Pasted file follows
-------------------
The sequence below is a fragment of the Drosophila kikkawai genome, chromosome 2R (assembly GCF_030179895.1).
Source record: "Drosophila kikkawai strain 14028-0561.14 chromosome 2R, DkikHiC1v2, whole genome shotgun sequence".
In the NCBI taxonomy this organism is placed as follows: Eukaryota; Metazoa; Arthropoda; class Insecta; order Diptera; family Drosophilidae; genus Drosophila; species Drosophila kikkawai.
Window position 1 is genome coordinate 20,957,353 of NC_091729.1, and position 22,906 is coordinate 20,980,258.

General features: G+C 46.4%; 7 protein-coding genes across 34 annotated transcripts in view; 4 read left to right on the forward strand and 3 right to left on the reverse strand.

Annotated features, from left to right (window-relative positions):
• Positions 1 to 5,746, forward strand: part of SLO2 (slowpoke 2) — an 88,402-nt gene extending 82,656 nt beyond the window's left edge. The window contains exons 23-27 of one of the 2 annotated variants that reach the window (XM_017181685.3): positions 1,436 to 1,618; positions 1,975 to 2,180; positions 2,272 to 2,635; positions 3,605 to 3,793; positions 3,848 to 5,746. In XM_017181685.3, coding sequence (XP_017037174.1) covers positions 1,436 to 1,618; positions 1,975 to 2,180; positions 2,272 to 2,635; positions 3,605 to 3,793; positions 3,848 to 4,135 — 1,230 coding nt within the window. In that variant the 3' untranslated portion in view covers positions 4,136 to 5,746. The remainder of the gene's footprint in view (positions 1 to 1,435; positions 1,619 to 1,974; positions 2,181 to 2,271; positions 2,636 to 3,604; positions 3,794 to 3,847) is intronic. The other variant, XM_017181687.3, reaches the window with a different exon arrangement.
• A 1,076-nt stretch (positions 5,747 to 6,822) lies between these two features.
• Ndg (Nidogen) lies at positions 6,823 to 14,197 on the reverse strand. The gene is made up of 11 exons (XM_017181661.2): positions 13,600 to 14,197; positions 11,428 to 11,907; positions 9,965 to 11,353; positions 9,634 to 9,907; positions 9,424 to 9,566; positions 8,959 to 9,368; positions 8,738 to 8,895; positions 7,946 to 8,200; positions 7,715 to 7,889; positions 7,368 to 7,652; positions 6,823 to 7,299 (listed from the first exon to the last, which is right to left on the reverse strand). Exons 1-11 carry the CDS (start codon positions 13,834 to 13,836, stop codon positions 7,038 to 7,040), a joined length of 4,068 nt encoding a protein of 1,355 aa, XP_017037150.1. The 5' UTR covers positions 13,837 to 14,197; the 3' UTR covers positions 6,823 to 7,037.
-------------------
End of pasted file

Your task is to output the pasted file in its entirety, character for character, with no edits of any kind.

The sequence below is a fragment of the Drosophila kikkawai genome, chromosome 2R (assembly GCF_030179895.1).
Source record: "Drosophila kikkawai strain 14028-0561.14 chromosome 2R, DkikHiC1v2, whole genome shotgun sequence".
In the NCBI taxonomy this organism is placed as follows: Eukaryota; Metazoa; Arthropoda; class Insecta; order Diptera; family Drosophilidae; genus Drosophila; species Drosophila kikkawai.
Window position 1 is genome coordinate 20,957,353 of NC_091729.1, and position 22,906 is coordinate 20,980,258.

General features: G+C 46.4%; 7 protein-coding genes across 34 annotated transcripts in view; 4 read left to right on the forward strand and 3 right to left on the reverse strand.

Annotated features, from left to right (window-relative positions):
• Positions 1 to 5,746, forward strand: part of SLO2 (slowpoke 2) — an 88,402-nt gene extending 82,656 nt beyond the window's left edge. The window contains exons 23-27 of one of the 2 annotated variants that reach the window (XM_017181685.3): positions 1,436 to 1,618; positions 1,975 to 2,180; positions 2,272 to 2,635; positions 3,605 to 3,793; positions 3,848 to 5,746. In XM_017181685.3, coding sequence (XP_017037174.1) covers positions 1,436 to 1,618; positions 1,975 to 2,180; positions 2,272 to 2,635; positions 3,605 to 3,793; positions 3,848 to 4,135 — 1,230 coding nt within the window. In that variant the 3' untranslated portion in view covers positions 4,136 to 5,746. The remainder of the gene's footprint in view (positions 1 to 1,435; positions 1,619 to 1,974; positions 2,181 to 2,271; positions 2,636 to 3,604; positions 3,794 to 3,847) is intronic. The other variant, XM_017181687.3, reaches the window with a different exon arrangement.
• A 1,076-nt stretch (positions 5,747 to 6,822) lies between these two features.
• Ndg (Nidogen) lies at positions 6,823 to 14,197 on the reverse strand. The gene is made up of 11 exons (XM_017181661.2): positions 13,600 to 14,197; positions 11,428 to 11,907; positions 9,965 to 11,353; positions 9,634 to 9,907; positions 9,424 to 9,566; positions 8,959 to 9,368; positions 8,738 to 8,895; positions 7,946 to 8,200; positions 7,715 to 7,889; positions 7,368 to 7,652; positions 6,823 to 7,299 (listed from the first exon to the last, which is right to left on the reverse strand). Exons 1-11 carry the CDS (start codon positions 13,834 to 13,836, stop codon positions 7,038 to 7,040), a joined length of 4,068 nt encoding a protein of 1,355 aa, XP_017037150.1. The 5' UTR covers positions 13,837 to 14,197; the 3' UTR covers positions 6,823 to 7,037.